This 87-minute black-and-white animated feature is truly the Tim Burton that America fell in love with and one can only hope that America shows up to witness one of his most inspired, inspiring, beautiful and heartfelt cinematic creations. As is nearly always true in Burton's films, being "different" is okay and even celebrated while Burton once again manages to tap into all that is dark and light about humanity.

Burton's films, when they really work, are films that you leave the theater talking about while quoting their lines and whistling their tunes. The same is very much true here, with Burton having created a film filled with delightful characters, unforgettable imagery and music that will stay with you, including a delightful closing tune by Karen O, long after the credits have ended.

Frankenweenie becomes truly inspired once Charlie's experiment has succeeded just in time for the school's science fair. As his fellow students catch wind of his endeavor, the tiny town of New Holland becomes filled with unnatural happenings and all sorts of ghoulish mischief. Frankenweenie is beautifully realized stop-motion animation, not even remotely realistic because it's not supposed to be realistic. The town of New Holland is normal only in the sense that everyone in New Holland is sewn from the same ghoulish tapestry of life. The film is shot in 3-D, and the jury's still out on whether or not it's best seen this way. Burton's 3-D is more immersive than in-your-face, with its impact seen and felt in far more subtle ways than one usually finds with the advanced technology.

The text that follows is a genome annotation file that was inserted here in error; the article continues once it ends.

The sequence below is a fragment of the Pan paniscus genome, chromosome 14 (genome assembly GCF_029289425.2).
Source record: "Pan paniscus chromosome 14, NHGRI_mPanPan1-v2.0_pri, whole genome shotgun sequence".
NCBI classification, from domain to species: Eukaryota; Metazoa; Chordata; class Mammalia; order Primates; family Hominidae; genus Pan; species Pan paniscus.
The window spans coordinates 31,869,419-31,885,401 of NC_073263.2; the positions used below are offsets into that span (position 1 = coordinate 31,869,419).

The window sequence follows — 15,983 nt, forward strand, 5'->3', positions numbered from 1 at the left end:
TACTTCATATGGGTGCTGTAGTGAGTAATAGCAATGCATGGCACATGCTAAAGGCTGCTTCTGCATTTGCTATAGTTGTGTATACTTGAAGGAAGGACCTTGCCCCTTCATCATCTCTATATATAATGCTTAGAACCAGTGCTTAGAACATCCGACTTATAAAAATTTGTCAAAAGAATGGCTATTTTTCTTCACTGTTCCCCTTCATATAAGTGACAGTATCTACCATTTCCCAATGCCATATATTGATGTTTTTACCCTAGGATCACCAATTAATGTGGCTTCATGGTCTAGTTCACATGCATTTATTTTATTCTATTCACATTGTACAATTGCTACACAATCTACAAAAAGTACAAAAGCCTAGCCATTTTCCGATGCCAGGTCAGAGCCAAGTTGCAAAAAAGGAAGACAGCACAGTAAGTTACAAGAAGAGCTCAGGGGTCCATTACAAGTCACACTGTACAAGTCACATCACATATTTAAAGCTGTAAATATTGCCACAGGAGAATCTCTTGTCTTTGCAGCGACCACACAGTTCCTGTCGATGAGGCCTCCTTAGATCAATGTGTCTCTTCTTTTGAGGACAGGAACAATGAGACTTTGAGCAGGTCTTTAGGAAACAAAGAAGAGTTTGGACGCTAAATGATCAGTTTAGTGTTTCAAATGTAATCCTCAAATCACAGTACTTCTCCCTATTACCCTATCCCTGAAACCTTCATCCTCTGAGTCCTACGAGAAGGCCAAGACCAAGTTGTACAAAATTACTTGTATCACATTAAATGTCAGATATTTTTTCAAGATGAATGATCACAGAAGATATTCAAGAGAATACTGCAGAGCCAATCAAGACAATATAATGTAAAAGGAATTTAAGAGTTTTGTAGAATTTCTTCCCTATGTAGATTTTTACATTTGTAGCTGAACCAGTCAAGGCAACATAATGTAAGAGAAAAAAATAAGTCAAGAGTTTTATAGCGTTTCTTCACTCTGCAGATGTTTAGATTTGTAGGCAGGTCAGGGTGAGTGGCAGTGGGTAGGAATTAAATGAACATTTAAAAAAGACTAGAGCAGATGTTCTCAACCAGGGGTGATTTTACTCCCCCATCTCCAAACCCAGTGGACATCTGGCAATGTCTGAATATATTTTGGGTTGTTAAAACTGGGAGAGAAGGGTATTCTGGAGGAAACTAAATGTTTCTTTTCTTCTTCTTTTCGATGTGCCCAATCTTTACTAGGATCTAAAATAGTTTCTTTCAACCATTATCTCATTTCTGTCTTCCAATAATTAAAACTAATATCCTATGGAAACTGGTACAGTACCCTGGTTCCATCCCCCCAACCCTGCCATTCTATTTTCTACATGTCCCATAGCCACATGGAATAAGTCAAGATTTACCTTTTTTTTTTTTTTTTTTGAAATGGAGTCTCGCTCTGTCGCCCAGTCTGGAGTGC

Victor's friends include Edgar E. Gore (Atticus Shaffer), a Boris Karloff look and sound-alike (Martin Short, who does triple duty vocally here), Elsa Von Helsing (Winona Ryder), Weird Girl (Catherine O'Hara) and others. On more than one occasion, I found myself thinking that this could have been Stand By Me if Stand By Me was weirder, animated and infinitely darker.

Another refreshing aspect of Frankenweenie is that at 87-minutes it's exactly the right length, with Burton reeling in his usual excesses and the characters developed to just the right amount for the most part.

There's no question that in revisiting his movie-making roots, Burton has also lovingly tipped his hat to to old school monster flicks from the early days of Hollywood to not so long ago. Rather than appearing like the "wink of an eye," however, Frankenweenie incorporates its familiar nods in ways that are intelligent, inspired and never disrupt the story.

The vocal work is strong across the board, with Shaffer, Short and O'Hara being particularly impressive. It should come as no surprise that Danny Elfman scores the film, with music that perfectly tunes in to Burton's mixture of innocence, comedy and monster-fueled mayhem. D.P. Peter Sorg lenses the film perfectly, creating a film that most certainly deserves to be mentioned with 2012's animated feature Oscar nominations are handed out.

Given the undeniable affection that Burton had for this film, it's a joy to watch unfold a film that is both a technical wonder and a heartfelt achievement.

Love is strange and in Tim Burton's Frankenweenie it's also the only thing that can truly, truly bring you back to life.

© Written by Richard Propes
The Independent Critic